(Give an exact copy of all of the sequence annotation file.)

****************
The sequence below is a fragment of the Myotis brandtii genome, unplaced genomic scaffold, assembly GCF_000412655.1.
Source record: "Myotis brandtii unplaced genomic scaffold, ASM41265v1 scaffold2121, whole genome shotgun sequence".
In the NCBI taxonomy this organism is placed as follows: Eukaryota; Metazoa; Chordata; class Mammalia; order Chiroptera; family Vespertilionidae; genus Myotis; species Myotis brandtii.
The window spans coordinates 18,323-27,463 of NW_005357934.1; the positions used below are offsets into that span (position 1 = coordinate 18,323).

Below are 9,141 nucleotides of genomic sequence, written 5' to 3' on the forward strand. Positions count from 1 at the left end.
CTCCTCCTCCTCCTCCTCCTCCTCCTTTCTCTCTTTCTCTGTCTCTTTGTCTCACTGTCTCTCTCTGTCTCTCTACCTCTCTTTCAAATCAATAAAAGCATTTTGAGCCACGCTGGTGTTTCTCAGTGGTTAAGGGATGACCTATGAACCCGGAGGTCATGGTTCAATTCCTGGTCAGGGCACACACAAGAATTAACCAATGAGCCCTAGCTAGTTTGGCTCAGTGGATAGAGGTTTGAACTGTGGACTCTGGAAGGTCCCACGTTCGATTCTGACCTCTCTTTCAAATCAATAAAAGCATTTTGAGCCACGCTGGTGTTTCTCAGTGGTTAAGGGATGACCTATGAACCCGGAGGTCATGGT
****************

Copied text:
The sequence below is a fragment of the Myotis brandtii genome, unplaced genomic scaffold, assembly GCF_000412655.1.
Source record: "Myotis brandtii unplaced genomic scaffold, ASM41265v1 scaffold2121, whole genome shotgun sequence".
In the NCBI taxonomy this organism is placed as follows: Eukaryota; Metazoa; Chordata; class Mammalia; order Chiroptera; family Vespertilionidae; genus Myotis; species Myotis brandtii.
The window spans coordinates 18,323-27,463 of NW_005357934.1; the positions used below are offsets into that span (position 1 = coordinate 18,323).

Below are 9,141 nucleotides of genomic sequence, written 5' to 3' on the forward strand. Positions count from 1 at the left end.
CTCCTCCTCCTCCTCCTCCTCCTCCTTTCTCTCTTTCTCTGTCTCTTTGTCTCACTGTCTCTCTCTGTCTCTCTACCTCTCTTTCAAATCAATAAAAGCATTTTGAGCCACGCTGGTGTTTCTCAGTGGTTAAGGGATGACCTATGAACCCGGAGGTCATGGTTCAATTCCTGGTCAGGGCACACACAAGAATTAACCAATGAGCCCTAGCTAGTTTGGCTCAGTGGATAGAGGTTTGAACTGTGGACTCTGGAAGGTCCCACGTTCGATTCTGACCTCTCTTTCAAATCAATAAAAGCATTTTGAGCCACGCTGGTGTTTCTCAGTGGTTAAGGGATGACCTATGAACCCGGAGGTCATGGT